Ontario doctors now watching three new tick-borne illnesses

By Michelle Mackey

Ontario doctors are now watching for three new tick-borne illnesses, in addition to Lyme disease. 

Tick-borne infections are expected to rise across the province, and as of this weekend, a new regulation requires healthcare providers to report the three types of tick-borne diseases in addition to Lyme disease to their local medical officers of health.

“The infections include something called anaplasmosis, babesiosis and Powassan virus, these are three very, very rare infections in Canada,” said Dr. Isaac Bogoch.

“Those three infections, although extraordinarily rare right now, might not be so rare in the years to come.”

Climate change is to blame for their spread, according to the province’s medical officer of health.

Dr. Kieran Moore says, “It is simply from the ability of these ticks that are now able to survive our winters and stay and breed over their two-year lifecycle.”

Moore adds that a known wave of infections has been migrating up the coastline of northeast North America.

There is no specific treatment for Powassan virus according to the Centers for Disease Control, but anaplasmosis and babesiosis can be treated with antibiotics for symptomatic cases where patients may experience fever, muscle aches and pains, and headaches.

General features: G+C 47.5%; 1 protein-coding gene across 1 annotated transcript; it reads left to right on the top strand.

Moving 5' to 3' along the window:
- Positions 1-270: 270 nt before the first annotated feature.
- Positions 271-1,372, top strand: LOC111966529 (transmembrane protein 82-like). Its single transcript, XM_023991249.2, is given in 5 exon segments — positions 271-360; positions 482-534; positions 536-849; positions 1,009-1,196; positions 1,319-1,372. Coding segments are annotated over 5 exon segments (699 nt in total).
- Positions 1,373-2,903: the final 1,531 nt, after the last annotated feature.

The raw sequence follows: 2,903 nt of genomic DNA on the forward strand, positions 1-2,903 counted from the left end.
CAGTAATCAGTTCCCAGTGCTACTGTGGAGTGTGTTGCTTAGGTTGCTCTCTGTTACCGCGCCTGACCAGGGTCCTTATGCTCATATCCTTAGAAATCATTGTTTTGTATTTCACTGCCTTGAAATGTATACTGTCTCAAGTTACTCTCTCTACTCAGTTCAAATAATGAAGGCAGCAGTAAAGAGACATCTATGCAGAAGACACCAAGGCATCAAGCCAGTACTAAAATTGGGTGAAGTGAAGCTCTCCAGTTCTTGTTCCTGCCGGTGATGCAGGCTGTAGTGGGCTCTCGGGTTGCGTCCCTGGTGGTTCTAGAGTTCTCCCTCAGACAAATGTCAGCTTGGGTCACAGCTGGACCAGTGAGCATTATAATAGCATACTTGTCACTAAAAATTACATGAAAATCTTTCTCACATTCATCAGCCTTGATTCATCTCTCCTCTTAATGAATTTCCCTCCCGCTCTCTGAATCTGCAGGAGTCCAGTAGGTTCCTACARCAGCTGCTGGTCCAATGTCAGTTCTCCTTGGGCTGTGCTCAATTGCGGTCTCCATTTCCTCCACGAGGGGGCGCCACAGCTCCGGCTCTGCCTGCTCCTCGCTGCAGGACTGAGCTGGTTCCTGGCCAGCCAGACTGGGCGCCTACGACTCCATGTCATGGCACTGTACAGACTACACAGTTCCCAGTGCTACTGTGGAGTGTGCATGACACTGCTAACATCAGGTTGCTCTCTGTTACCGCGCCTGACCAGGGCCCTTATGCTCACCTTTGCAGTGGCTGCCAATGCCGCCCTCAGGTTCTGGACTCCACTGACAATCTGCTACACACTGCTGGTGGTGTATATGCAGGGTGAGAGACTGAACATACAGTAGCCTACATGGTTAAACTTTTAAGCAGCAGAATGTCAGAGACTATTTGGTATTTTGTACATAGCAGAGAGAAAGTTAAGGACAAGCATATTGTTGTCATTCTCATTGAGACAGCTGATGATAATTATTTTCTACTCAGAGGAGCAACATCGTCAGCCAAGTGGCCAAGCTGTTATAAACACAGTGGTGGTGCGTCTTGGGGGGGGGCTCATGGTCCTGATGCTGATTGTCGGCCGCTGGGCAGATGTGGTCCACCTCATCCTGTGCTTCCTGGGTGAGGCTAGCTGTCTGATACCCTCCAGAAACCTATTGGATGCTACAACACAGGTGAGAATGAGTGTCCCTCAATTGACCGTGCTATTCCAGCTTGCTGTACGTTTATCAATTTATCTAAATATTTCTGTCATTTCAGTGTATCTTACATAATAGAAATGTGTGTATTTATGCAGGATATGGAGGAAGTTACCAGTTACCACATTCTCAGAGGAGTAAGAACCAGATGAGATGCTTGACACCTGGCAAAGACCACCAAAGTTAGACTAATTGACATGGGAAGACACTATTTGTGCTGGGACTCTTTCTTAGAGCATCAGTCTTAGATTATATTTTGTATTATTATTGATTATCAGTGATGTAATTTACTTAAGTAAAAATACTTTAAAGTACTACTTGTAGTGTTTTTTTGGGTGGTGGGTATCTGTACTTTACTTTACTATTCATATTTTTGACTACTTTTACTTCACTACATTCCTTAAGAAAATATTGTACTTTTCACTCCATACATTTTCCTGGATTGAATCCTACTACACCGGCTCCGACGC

“It does have the potential to cause a very significant infection causing brain inflammation,” says Bogoch.

“Powassan virus is interesting, in fact, it gets its name from the town of Powassan Ontario.”

The virus was first identified in Powassan, following the death of a young boy from the disease.

Most infections of Powassan virus are asymptomatic, but people might have fever, headache, nausea, vomiting, weakness, or aches and pains. But after an acute phase and a period of remission, an infected person may experience confusion, loss of co-ordination, difficulty speaking, paralysis, seizures or coma.

Anaplasmosis is caused by bacteria that gets into a person’s bloodstream through a tick bite. It causes fever and chills, but can also suppress bone marrow and the creation of white and red blood cells, as well as platelets.

Babesiosis, on the other hand, presents similarly to malaria. Ticks transmit intracellular parasites, which get inside a person’s red blood cells and burst them, so people can present with anemia, along with having fever and chills.

The province says instances of additional infections will be tracked and added to the risk map to inform residents of Ontario when they become more prevalent, similar to the province’s current Lyme disease map.

“This shouldn’t stop us from enjoying the beauty of Canadian summers, I hope people go outside and enjoy, it is just simple things like, do a tick check when you come back inside, and use insect repellant as well,” said Bogoch.

Experts say Lyme disease remains the most prevalent tick transmitted illness across the country, with at least 2,100 reported cases last year according to Health Canada.

With files from the Canadian Press.

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